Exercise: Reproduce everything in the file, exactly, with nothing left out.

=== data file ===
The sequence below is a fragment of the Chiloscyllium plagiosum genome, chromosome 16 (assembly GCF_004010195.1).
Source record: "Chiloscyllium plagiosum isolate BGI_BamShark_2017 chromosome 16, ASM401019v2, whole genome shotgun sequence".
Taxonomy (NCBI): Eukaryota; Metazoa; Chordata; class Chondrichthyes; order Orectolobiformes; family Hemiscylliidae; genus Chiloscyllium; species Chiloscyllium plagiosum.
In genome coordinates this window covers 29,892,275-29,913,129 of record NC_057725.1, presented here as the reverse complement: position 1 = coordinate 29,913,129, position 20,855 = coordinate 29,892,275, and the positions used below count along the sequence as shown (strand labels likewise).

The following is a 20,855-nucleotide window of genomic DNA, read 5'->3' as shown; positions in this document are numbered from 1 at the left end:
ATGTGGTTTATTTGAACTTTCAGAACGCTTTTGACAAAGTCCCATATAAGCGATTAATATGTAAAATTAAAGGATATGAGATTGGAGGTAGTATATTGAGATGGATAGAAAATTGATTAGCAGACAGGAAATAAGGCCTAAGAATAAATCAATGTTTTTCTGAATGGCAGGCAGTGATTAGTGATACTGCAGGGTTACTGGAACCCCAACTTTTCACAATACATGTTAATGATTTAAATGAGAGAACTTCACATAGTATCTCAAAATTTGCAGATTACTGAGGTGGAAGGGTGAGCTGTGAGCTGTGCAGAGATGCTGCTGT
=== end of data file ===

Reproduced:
The sequence below is a fragment of the Chiloscyllium plagiosum genome, chromosome 16 (assembly GCF_004010195.1).
Source record: "Chiloscyllium plagiosum isolate BGI_BamShark_2017 chromosome 16, ASM401019v2, whole genome shotgun sequence".
Taxonomy (NCBI): Eukaryota; Metazoa; Chordata; class Chondrichthyes; order Orectolobiformes; family Hemiscylliidae; genus Chiloscyllium; species Chiloscyllium plagiosum.
In genome coordinates this window covers 29,892,275-29,913,129 of record NC_057725.1, presented here as the reverse complement: position 1 = coordinate 29,913,129, position 20,855 = coordinate 29,892,275, and the positions used below count along the sequence as shown (strand labels likewise).

The following is a 20,855-nucleotide window of genomic DNA, read 5'->3' as shown; positions in this document are numbered from 1 at the left end:
ATGTGGTTTATTTGAACTTTCAGAACGCTTTTGACAAAGTCCCATATAAGCGATTAATATGTAAAATTAAAGGATATGAGATTGGAGGTAGTATATTGAGATGGATAGAAAATTGATTAGCAGACAGGAAATAAGGCCTAAGAATAAATCAATGTTTTTCTGAATGGCAGGCAGTGATTAGTGATACTGCAGGGTTACTGGAACCCCAACTTTTCACAATACATGTTAATGATTTAAATGAGAGAACTTCACATAGTATCTCAAAATTTGCAGATTACTGAGGTGGAAGGGTGAGCTGTGAGCTGTGCAGAGATGCTGCTGT